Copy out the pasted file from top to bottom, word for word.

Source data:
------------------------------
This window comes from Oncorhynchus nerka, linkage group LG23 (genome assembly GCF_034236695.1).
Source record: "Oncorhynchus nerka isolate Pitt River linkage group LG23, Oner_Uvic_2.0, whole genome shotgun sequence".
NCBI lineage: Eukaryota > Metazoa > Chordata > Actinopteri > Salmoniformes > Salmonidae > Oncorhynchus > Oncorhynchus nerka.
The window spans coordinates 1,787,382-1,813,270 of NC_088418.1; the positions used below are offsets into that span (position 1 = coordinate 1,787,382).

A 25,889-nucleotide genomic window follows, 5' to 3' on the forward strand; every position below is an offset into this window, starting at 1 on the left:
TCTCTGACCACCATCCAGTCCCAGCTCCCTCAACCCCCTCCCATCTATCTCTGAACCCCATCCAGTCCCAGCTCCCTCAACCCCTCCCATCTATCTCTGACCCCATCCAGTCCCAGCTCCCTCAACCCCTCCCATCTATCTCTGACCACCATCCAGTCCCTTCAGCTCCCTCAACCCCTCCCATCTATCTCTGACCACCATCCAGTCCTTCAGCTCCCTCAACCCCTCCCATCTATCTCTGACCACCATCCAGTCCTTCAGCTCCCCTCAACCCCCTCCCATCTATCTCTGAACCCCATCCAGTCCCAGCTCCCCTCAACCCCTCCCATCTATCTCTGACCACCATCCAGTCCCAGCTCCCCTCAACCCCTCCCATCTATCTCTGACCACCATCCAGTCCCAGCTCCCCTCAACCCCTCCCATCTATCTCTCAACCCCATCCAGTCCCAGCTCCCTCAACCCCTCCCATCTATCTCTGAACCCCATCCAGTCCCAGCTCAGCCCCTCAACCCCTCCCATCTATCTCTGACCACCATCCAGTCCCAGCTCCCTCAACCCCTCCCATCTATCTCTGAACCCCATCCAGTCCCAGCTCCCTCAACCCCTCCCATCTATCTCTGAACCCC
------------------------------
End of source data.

This window comes from Oncorhynchus nerka, linkage group LG23 (genome assembly GCF_034236695.1).
Source record: "Oncorhynchus nerka isolate Pitt River linkage group LG23, Oner_Uvic_2.0, whole genome shotgun sequence".
NCBI lineage: Eukaryota > Metazoa > Chordata > Actinopteri > Salmoniformes > Salmonidae > Oncorhynchus > Oncorhynchus nerka.
The window spans coordinates 1,787,382-1,813,270 of NC_088418.1; the positions used below are offsets into that span (position 1 = coordinate 1,787,382).

A 25,889-nucleotide genomic window follows, 5' to 3' on the forward strand; every position below is an offset into this window, starting at 1 on the left:
TCTCTGACCACCATCCAGTCCCAGCTCCCTCAACCCCCTCCCATCTATCTCTGAACCCCATCCAGTCCCAGCTCCCTCAACCCCTCCCATCTATCTCTGACCCCATCCAGTCCCAGCTCCCTCAACCCCTCCCATCTATCTCTGACCACCATCCAGTCCCTTCAGCTCCCTCAACCCCTCCCATCTATCTCTGACCACCATCCAGTCCTTCAGCTCCCTCAACCCCTCCCATCTATCTCTGACCACCATCCAGTCCTTCAGCTCCCCTCAACCCCCTCCCATCTATCTCTGAACCCCATCCAGTCCCAGCTCCCCTCAACCCCTCCCATCTATCTCTGACCACCATCCAGTCCCAGCTCCCCTCAACCCCTCCCATCTATCTCTGACCACCATCCAGTCCCAGCTCCCCTCAACCCCTCCCATCTATCTCTCAACCCCATCCAGTCCCAGCTCCCTCAACCCCTCCCATCTATCTCTGAACCCCATCCAGTCCCAGCTCAGCCCCTCAACCCCTCCCATCTATCTCTGACCACCATCCAGTCCCAGCTCCCTCAACCCCTCCCATCTATCTCTGAACCCCATCCAGTCCCAGCTCCCTCAACCCCTCCCATCTATCTCTGAACCCC